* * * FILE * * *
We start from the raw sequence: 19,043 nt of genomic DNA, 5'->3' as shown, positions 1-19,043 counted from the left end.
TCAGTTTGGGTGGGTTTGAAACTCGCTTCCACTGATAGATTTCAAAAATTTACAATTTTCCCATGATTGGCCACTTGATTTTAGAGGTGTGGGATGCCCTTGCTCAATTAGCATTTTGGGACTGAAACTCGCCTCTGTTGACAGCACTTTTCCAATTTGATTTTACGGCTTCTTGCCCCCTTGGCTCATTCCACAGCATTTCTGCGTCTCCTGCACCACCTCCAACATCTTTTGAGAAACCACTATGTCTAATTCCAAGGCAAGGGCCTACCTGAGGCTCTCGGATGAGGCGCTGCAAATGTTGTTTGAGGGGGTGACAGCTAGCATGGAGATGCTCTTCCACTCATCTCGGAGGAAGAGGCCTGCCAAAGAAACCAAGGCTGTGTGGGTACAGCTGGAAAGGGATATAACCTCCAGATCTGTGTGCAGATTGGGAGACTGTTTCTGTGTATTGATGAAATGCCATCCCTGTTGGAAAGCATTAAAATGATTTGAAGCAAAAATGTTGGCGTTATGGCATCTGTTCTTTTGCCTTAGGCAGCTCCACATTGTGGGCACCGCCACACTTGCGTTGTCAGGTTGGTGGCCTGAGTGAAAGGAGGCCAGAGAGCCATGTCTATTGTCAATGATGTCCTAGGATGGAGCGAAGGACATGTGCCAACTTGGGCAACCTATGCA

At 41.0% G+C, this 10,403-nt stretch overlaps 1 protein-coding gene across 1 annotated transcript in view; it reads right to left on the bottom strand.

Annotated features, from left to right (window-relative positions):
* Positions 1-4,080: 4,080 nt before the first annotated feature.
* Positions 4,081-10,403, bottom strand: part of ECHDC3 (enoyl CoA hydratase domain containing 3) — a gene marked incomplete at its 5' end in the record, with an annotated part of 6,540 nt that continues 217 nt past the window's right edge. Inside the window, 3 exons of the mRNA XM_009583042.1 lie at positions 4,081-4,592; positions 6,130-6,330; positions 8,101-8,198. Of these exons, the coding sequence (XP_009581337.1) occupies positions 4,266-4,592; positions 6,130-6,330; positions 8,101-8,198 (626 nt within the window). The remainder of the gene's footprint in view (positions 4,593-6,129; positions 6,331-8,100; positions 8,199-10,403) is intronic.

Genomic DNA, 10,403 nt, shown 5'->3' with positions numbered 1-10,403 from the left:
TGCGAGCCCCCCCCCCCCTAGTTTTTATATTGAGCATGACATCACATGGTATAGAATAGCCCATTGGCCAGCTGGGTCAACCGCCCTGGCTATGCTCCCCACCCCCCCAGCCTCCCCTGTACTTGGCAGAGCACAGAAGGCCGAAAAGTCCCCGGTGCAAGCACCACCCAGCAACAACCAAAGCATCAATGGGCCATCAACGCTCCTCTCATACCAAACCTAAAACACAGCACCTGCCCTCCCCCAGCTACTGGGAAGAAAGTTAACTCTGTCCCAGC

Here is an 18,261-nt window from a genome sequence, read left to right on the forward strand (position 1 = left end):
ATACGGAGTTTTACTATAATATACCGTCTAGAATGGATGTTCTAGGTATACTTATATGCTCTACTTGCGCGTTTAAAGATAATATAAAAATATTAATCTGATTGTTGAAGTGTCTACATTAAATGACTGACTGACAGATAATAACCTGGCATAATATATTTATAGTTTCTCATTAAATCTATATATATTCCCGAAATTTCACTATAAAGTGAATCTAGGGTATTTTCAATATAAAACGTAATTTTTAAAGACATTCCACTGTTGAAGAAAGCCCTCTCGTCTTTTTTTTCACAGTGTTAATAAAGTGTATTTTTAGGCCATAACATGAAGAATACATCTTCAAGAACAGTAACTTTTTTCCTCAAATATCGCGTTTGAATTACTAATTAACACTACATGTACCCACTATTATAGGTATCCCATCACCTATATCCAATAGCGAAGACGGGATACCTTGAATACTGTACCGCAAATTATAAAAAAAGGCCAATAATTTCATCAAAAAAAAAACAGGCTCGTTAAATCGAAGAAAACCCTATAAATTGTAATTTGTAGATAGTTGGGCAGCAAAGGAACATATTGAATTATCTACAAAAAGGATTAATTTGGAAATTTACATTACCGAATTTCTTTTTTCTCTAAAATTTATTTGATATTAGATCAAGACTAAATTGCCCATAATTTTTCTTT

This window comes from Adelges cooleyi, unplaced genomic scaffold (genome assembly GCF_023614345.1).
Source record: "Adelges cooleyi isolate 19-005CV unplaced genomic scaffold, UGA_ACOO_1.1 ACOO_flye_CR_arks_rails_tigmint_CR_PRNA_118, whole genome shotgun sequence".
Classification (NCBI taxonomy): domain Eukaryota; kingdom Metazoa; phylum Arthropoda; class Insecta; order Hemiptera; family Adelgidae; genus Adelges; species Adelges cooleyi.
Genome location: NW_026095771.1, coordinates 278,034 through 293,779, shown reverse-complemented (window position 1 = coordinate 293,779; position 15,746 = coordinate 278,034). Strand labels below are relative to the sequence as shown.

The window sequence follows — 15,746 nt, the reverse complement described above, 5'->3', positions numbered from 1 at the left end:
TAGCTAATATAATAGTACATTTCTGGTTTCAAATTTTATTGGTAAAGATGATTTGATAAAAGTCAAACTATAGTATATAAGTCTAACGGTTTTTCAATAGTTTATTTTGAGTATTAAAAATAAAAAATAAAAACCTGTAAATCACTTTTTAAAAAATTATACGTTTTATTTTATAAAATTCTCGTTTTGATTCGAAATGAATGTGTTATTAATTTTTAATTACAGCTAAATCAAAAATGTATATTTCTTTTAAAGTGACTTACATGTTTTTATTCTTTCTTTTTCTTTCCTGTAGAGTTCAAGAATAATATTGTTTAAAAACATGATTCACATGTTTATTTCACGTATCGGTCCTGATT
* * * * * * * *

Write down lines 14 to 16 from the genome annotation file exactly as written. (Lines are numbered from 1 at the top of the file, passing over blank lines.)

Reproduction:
Genome location: NW_026095771.1, coordinates 278,034 through 293,779, shown reverse-complemented (window position 1 = coordinate 293,779; position 15,746 = coordinate 278,034). Strand labels below are relative to the sequence as shown.

The window sequence follows — 15,746 nt, the reverse complement described above, 5'->3', positions numbered from 1 at the left end:
TAGCTAATATAATAGTACATTTCTGGTTTCAAATTTTATTGGTAAAGATGATTTGATAAAAGTCAAACTATAGTATATAAGTCTAACGGTTTTTCAATAGTTTATTTTGAGTATTAAAAATAAAAAATAAAAACCTGTAAATCACTTTTTAAAAAATTATACGTTTTATTTTATAAAATTCTCGTTTTGATTCGAAATGAATGTGTTATTAATTTTTAATTACAGCTAAATCAAAAATGTATATTTCTTTTAAAGTGACTTACATGTTTTTATTCTTTCTTTTTCTTTCCTGTAGAGTTCAAGAATAATATTGTTTAAAAACATGATTCACATGTTTATTTCACGTATCGGTCCTGATT